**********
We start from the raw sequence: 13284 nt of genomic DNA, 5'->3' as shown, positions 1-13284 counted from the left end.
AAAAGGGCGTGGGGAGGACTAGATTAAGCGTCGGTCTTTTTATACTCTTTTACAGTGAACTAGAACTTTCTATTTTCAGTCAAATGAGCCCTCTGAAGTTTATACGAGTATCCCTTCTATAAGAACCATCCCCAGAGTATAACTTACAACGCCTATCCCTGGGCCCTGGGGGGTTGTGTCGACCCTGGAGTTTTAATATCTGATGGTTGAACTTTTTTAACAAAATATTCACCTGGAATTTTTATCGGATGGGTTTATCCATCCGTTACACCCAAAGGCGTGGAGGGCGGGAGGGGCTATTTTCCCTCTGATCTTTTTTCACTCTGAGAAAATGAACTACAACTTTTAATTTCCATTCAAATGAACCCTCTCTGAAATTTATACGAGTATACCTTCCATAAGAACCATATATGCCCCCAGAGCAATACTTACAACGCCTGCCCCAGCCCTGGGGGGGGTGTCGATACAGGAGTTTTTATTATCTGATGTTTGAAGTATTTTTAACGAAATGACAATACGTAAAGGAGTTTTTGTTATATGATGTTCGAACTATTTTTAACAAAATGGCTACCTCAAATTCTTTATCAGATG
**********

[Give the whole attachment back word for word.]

We start from the raw sequence: 13284 nt of genomic DNA, 5'->3' as shown, positions 1-13284 counted from the left end.
AAAAGGGCGTGGGGAGGACTAGATTAAGCGTCGGTCTTTTTATACTCTTTTACAGTGAACTAGAACTTTCTATTTTCAGTCAAATGAGCCCTCTGAAGTTTATACGAGTATCCCTTCTATAAGAACCATCCCCAGAGTATAACTTACAACGCCTATCCCTGGGCCCTGGGGGGTTGTGTCGACCCTGGAGTTTTAATATCTGATGGTTGAACTTTTTTAACAAAATATTCACCTGGAATTTTTATCGGATGGGTTTATCCATCCGTTACACCCAAAGGCGTGGAGGGCGGGAGGGGCTATTTTCCCTCTGATCTTTTTTCACTCTGAGAAAATGAACTACAACTTTTAATTTCCATTCAAATGAACCCTCTCTGAAATTTATACGAGTATACCTTCCATAAGAACCATATATGCCCCCAGAGCAATACTTACAACGCCTGCCCCAGCCCTGGGGGGGGTGTCGATACAGGAGTTTTTATTATCTGATGTTTGAAGTATTTTTAACGAAATGACAATACGTAAAGGAGTTTTTGTTATATGATGTTCGAACTATTTTTAACAAAATGGCTACCTCAAATTCTTTATCAGATG